by Bob Ackenhausen | Jul 7, 2020 | Footnotes
Erosion is a problem here in Santa Fe. One of the best and most interesting ways of combating this annoying problem is with the use of one rock dams. Santa Fe only receives an average of fourteen inches of rain per year. The rain comes in two types such as nice short light rain and gully washers. The gully washers can do considerable damage if proper preparations have not been made.
Do you need a one rock Dam?
The soil here in New Mexico is firm and water need time to gradually sink in. If there is no impediment the water will rush off carrying lose soil and cutting gullies. That is why cactus and other draught tolerant plants do well here. They quickly suck up moisture with their shallow roots and store the water up in the plant. A good way to slow down the rushing water is with one rock dams.
Three one rock dams alternate to slow the rain.
What are one rock dams?
A one rock dam is just a line of rocks placed across an area were rain water flows. The rock dam will slow down the rushing water. This will allow the water time to sink into the soil. The dam will also trap seeds of native plants and grasses and allow them to grow. The rocks should be laid in alternate patterns down a hill side. Over time this will convert a barren hill side into one covered with native grasses and bushes such as Apache Plumes.
Where do you get the rocks?
Rocks for you one rock dam projects can be obtained for free. You can drive up Hyde Park road and pick up rock next to the road which have slid down from the mountains. Another good spot is along I-25 were there is a cut through the rocks. There is plenty of room to pull over and pick up all those nice lose rocks.
For more information or a tour contact Santa Fe Footprints.
by Bob Ackenhausen | Jun 25, 2020 | Footnotes
I have been hiking the low trails. Hiking the high trails has been exhilarating and exhausting. The benefit of the shutdown is that it is causing me and others to get out and smell the chamisa (that’s a New Mexico thing). I have an E-bike, which pre-shutdown, I used just for transportation. Now I use my E-bike to explore the city, the city bike trails and the trail outside the city. I love E-bikes.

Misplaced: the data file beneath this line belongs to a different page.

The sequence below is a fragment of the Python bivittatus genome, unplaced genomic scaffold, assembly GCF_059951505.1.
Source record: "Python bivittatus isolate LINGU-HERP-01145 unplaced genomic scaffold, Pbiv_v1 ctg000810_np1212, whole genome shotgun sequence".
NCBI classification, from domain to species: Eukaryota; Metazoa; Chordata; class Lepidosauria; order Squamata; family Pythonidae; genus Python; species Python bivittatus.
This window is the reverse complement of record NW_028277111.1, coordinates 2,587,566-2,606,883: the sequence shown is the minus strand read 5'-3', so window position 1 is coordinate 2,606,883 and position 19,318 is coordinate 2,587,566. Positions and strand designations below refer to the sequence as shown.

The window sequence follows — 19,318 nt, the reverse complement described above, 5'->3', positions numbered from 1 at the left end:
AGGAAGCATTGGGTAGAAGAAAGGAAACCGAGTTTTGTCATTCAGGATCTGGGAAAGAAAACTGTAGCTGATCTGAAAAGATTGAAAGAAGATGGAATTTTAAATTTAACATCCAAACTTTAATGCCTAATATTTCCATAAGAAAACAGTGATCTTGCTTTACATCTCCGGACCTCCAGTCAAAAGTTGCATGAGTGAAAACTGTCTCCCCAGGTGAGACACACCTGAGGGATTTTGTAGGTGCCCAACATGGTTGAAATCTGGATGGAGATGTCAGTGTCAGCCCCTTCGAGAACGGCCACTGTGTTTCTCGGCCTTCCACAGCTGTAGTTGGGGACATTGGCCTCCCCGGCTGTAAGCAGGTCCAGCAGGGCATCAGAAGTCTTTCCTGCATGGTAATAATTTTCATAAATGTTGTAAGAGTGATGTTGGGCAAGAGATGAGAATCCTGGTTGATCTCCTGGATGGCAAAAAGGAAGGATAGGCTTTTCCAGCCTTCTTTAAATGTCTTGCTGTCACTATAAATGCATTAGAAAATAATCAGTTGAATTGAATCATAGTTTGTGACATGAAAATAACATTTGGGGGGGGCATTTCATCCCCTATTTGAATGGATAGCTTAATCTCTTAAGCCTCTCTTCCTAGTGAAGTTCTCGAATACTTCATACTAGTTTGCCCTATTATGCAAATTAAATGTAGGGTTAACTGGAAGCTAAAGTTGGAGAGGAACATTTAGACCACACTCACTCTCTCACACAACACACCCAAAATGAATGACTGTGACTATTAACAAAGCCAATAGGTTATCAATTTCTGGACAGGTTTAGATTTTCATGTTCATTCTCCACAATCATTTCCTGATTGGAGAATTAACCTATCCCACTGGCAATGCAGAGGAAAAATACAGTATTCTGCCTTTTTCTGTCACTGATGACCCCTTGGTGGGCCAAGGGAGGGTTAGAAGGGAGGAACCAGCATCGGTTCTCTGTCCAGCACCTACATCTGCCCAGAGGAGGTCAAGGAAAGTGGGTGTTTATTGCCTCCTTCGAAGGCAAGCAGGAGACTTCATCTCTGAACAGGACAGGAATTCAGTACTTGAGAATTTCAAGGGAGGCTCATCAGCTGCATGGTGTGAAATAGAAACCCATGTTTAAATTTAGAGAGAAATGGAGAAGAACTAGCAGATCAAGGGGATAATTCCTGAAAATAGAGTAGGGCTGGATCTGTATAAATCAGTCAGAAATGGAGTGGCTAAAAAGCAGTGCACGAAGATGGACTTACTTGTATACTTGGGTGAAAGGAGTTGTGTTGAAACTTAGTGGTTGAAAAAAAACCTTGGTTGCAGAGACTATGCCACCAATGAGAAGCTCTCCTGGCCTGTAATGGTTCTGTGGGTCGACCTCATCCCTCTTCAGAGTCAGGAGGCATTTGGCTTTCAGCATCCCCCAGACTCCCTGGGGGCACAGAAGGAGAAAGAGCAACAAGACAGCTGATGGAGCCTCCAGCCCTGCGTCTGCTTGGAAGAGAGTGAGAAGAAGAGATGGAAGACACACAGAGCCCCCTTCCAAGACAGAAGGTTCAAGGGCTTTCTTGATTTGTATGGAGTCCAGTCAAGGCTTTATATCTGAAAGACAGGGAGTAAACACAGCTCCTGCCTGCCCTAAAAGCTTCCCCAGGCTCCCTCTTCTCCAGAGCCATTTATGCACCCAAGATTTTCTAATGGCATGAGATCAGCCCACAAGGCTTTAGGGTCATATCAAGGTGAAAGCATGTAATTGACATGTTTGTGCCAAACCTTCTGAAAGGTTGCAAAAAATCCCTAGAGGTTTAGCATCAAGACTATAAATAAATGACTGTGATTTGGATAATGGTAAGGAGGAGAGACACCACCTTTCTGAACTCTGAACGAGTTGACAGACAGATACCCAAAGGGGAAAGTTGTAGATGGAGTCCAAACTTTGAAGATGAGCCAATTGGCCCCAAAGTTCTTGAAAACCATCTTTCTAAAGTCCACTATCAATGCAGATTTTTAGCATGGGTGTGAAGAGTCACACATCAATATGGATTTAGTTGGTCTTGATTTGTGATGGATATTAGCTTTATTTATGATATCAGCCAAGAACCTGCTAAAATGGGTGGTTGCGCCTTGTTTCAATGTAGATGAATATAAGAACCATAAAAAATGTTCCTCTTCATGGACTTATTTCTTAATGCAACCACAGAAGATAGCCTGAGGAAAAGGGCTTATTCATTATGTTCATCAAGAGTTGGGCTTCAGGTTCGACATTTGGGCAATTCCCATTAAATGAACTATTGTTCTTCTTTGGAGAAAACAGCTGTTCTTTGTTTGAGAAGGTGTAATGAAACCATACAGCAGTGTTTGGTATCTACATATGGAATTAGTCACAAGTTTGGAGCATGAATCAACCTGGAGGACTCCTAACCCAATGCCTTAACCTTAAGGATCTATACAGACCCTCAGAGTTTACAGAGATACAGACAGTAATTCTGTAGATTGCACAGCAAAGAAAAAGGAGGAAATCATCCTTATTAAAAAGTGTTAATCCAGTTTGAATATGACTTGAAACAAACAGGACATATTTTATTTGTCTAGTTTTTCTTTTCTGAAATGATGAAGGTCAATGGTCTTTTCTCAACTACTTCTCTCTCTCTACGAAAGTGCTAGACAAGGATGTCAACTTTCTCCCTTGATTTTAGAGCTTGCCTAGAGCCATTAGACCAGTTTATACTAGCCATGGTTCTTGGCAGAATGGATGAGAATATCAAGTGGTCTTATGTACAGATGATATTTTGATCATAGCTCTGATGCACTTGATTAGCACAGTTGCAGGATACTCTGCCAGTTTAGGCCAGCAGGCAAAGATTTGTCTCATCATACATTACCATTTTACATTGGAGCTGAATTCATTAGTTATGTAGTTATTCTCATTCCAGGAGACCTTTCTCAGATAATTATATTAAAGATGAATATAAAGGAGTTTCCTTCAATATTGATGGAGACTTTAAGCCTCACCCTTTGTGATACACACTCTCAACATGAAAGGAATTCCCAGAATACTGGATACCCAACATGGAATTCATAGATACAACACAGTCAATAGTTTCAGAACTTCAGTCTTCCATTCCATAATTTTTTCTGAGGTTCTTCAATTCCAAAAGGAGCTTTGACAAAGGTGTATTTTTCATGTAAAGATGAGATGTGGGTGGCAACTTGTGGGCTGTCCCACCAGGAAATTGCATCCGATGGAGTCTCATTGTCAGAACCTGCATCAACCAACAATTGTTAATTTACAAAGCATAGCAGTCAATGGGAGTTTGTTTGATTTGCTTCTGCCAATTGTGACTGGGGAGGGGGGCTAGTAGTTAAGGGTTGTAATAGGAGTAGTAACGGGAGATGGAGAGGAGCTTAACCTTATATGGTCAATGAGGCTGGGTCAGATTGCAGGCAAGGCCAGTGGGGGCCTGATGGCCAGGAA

OK, all you ‘real’ bikers are now calling me a fake biker. Well, there is some true to that charge. Let me explain. Peddling is good exercise and biking is fun. Peddling up hill is not fun. For me that is. Yes, I know, I see you hard core guys and gals pumping away as you struggle up Hyde Park road heading to the ski area. That sort of punishment is just not for me. I enjoy being on a bike and not killing myself. That’s why I love E-bikes!
On my new E-bike. Aventon Level
What Type of E-bike?
My first encounter with an E-bike was on a trip to L.A. My wife and I took an E-bike tour of Santa Monica and Venice Beach. After that I was hooked. I just knew I love E-bikes. My first E-bike was just like the one we had used on the tour. It was and is a very serviceable model for getting from here to there but it just didn’t sing! I wanted more. I wanted jazzy!
Got a Jazzy E-bike!
As the lockdown began to ease I headed out to Sleeping Bear Electric Bikes to see what they had to offer. They had mountain bikes, step-though Dutch bikes, cruiser bikes and the bike that I bought. An Aventon Level. They say it’s a commuter bike but it can also do trails.
Heading into a tunnel on the trail
Cruising the Tails
Now that I have a jazzy E-bike it was time to get out and ride Santa Fe’s bike trails. The wife claimed the old bike (she doesn’t understand why I didn’t think it was jazzy) and we were off. I love E-bikes!
For more information on biking, hiking or touring in Santa Fe contact Santa Fe Footprints.
by Bob Ackenhausen | Jun 9, 2020 | Footnotes
I have always liked cactus, even when I lived in areas were cactus were virtually unknown. Although I knew next to nothing about them I still found them fascinating. One reason was their thorns. Thorny plants will keep people from stepping on them! Another plus is cactus required very little care. After moving to Santa Fe I discovered the Eldorado Cactus Garden and I thought I was in heaven.
What and where is Eldorado?
Eldorado is a community located about 10 minutes south of Santa Fe just off I-25. The houses there are on one to three acre lots and most of the ground has been left in a natural state. The sight of this natural state may be a bit of a shock to those coming from the East or Midwest. Back in those parts, plush green lawns are the norm. That is not the norm in New Mexico. Local gramma grass and cactus are well adapted to the dry climate. To properly appreciate how beautiful this type of landscape can be you must visit the Eldorado Cactus Garden.